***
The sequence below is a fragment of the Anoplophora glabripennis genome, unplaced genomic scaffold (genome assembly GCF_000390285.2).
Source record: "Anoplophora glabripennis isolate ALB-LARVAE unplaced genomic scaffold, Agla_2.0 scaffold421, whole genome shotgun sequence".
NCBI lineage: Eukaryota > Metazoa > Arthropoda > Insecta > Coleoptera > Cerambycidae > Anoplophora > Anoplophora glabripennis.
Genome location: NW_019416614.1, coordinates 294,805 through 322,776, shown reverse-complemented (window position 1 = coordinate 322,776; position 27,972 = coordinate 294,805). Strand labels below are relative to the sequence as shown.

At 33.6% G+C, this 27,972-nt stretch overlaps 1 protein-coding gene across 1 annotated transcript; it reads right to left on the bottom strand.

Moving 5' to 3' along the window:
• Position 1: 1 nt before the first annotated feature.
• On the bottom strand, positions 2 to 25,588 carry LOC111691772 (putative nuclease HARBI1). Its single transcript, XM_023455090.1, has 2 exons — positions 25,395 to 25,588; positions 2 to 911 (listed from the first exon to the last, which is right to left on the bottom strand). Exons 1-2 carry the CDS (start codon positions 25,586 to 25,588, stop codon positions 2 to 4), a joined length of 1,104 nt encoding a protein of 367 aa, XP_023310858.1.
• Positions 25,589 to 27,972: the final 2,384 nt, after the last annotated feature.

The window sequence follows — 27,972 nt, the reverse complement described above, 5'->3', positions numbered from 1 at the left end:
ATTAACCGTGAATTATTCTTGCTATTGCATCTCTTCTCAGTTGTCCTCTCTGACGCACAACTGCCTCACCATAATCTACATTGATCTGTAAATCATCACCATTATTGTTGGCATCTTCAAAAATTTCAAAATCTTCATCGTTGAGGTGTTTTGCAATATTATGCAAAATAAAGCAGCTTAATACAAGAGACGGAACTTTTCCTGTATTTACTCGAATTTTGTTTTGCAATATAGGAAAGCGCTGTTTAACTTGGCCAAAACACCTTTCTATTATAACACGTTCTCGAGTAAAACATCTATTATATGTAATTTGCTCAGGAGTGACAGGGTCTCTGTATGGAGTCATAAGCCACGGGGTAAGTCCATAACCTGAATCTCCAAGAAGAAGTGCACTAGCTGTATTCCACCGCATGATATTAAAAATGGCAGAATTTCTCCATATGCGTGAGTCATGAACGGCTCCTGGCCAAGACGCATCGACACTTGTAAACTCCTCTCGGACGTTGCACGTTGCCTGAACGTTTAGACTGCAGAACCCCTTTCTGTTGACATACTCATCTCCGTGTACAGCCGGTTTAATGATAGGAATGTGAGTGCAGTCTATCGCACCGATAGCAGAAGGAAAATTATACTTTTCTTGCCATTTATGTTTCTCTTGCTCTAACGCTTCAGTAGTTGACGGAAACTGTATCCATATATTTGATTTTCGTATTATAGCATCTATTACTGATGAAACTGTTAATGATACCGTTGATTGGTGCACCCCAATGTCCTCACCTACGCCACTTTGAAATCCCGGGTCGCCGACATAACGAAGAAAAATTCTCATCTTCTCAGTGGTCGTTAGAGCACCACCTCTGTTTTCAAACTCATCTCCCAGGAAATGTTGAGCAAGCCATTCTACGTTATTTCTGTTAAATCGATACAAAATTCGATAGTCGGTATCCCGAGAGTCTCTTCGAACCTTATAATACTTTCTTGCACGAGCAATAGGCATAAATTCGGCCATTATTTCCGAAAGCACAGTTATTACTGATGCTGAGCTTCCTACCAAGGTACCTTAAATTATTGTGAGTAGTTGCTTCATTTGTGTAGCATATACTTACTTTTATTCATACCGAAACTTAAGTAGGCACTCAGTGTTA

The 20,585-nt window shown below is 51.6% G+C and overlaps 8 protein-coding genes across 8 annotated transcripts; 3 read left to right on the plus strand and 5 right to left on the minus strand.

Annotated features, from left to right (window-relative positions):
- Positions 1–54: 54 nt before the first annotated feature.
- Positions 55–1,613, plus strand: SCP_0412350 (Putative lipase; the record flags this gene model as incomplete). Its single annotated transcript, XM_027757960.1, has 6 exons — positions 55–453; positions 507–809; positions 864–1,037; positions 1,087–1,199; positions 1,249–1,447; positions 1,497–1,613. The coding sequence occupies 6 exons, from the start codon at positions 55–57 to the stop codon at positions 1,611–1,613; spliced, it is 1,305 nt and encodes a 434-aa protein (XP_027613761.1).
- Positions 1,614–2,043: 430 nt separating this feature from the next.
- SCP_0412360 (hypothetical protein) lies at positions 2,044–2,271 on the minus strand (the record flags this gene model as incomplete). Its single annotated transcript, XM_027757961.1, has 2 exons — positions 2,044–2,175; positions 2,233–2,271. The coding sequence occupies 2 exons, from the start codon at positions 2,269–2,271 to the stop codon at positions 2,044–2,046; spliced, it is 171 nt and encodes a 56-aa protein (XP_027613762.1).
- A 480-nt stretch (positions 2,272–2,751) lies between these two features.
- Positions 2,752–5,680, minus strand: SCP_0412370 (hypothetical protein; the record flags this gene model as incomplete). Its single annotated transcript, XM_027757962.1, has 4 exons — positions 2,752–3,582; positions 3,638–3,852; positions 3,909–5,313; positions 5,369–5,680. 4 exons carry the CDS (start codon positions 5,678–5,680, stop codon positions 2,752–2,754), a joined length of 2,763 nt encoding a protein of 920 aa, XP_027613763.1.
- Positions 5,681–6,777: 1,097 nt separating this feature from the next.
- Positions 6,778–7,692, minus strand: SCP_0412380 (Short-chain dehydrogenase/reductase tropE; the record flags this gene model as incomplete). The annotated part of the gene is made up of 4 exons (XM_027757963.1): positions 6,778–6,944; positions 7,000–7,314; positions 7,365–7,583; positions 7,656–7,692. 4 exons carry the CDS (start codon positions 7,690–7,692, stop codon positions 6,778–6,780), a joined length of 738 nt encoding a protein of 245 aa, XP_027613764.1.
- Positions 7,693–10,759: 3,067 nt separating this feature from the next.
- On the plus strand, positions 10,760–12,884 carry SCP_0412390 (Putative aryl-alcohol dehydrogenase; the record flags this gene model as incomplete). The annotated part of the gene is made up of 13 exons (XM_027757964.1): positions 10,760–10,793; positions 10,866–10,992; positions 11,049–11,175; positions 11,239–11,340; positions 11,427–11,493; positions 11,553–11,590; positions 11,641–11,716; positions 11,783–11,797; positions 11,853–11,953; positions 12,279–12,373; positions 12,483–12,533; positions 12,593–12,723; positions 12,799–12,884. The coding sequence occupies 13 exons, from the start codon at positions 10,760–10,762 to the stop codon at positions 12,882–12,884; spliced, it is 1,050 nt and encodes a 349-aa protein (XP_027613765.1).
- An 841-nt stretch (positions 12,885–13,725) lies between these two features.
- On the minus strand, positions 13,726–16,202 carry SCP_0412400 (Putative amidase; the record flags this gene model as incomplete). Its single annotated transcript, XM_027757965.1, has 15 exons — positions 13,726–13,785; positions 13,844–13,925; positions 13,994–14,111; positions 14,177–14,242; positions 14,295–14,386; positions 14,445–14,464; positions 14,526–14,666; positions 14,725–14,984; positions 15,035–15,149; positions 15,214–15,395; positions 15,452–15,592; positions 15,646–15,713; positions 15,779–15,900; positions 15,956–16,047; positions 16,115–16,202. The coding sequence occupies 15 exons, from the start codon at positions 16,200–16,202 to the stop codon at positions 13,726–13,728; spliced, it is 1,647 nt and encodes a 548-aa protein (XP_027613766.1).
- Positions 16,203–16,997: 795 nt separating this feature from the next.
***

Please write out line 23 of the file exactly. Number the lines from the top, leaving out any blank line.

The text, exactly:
- On the plus strand, positions 10,760–12,884 carry SCP_0412390 (Putative aryl-alcohol dehydrogenase; the record flags this gene model as incomplete). The annotated part of the gene is made up of 13 exons (XM_027757964.1): positions 10,760–10,793; positions 10,866–10,992; positions 11,049–11,175; positions 11,239–11,340; positions 11,427–11,493; positions 11,553–11,590; positions 11,641–11,716; positions 11,783–11,797; positions 11,853–11,953; positions 12,279–12,373; positions 12,483–12,533; positions 12,593–12,723; positions 12,799–12,884. The coding sequence occupies 13 exons, from the start codon at positions 10,760–10,762 to the stop codon at positions 12,882–12,884; spliced, it is 1,050 nt and encodes a 349-aa protein (XP_027613765.1).